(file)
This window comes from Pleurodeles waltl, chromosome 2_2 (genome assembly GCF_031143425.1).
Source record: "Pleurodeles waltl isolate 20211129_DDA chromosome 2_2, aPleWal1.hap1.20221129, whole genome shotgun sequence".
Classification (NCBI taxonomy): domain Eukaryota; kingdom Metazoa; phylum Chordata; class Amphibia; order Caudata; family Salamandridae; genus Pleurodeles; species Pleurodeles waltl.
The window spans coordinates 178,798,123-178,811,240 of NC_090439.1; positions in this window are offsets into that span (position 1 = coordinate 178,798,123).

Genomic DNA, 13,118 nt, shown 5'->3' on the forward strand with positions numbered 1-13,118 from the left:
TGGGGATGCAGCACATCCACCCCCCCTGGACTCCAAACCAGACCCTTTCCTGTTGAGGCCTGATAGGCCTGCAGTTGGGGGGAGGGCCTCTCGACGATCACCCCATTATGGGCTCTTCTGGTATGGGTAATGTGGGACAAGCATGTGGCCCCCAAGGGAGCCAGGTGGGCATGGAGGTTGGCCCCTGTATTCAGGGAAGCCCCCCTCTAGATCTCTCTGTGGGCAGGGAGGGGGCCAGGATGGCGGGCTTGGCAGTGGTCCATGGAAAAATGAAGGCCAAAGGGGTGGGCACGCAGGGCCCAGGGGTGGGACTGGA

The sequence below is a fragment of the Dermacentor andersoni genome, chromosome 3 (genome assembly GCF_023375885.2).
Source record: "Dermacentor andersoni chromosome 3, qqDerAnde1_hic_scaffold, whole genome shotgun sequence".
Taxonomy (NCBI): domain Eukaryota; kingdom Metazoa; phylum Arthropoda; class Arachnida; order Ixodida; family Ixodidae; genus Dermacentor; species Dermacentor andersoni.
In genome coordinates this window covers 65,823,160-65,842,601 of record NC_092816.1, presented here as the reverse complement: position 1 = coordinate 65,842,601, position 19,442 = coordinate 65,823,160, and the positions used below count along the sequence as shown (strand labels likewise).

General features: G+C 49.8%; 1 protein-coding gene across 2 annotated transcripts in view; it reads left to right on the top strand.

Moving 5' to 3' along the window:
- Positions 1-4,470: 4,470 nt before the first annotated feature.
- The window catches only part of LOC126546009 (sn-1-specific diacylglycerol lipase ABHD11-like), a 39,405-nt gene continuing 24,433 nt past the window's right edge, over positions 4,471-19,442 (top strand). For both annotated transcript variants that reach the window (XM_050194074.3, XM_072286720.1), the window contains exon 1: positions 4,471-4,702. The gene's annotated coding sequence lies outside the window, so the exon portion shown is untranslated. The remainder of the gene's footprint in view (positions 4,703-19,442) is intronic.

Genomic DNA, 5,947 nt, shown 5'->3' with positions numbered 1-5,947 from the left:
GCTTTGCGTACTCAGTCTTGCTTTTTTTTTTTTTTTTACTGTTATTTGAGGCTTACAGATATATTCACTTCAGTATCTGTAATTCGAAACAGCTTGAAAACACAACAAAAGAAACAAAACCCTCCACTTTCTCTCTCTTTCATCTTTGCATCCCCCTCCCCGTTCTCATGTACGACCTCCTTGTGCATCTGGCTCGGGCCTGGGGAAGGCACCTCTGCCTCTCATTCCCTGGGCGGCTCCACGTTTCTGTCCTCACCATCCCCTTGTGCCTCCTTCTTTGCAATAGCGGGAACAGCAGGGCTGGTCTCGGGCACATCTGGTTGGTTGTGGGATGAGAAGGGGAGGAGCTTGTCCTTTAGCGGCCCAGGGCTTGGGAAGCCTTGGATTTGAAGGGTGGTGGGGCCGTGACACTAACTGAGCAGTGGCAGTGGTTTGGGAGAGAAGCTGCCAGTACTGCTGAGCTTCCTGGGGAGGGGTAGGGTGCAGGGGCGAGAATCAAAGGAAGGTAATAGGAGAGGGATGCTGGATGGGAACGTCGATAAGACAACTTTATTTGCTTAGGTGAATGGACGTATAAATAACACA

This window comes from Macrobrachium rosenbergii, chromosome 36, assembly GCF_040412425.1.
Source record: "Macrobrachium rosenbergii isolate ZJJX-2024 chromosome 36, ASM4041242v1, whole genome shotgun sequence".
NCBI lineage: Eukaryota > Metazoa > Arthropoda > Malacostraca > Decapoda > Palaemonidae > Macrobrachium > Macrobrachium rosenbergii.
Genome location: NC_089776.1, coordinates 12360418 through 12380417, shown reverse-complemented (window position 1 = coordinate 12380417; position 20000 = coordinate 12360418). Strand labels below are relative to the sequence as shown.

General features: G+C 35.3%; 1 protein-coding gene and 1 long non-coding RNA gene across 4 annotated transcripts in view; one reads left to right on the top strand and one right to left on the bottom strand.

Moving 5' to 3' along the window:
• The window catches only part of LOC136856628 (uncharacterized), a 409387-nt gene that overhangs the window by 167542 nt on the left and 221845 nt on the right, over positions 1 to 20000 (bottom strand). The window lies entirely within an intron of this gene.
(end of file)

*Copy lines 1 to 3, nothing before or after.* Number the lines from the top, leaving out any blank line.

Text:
This window comes from Pleurodeles waltl, chromosome 2_2 (genome assembly GCF_031143425.1).
Source record: "Pleurodeles waltl isolate 20211129_DDA chromosome 2_2, aPleWal1.hap1.20221129, whole genome shotgun sequence".
Classification (NCBI taxonomy): domain Eukaryota; kingdom Metazoa; phylum Chordata; class Amphibia; order Caudata; family Salamandridae; genus Pleurodeles; species Pleurodeles waltl.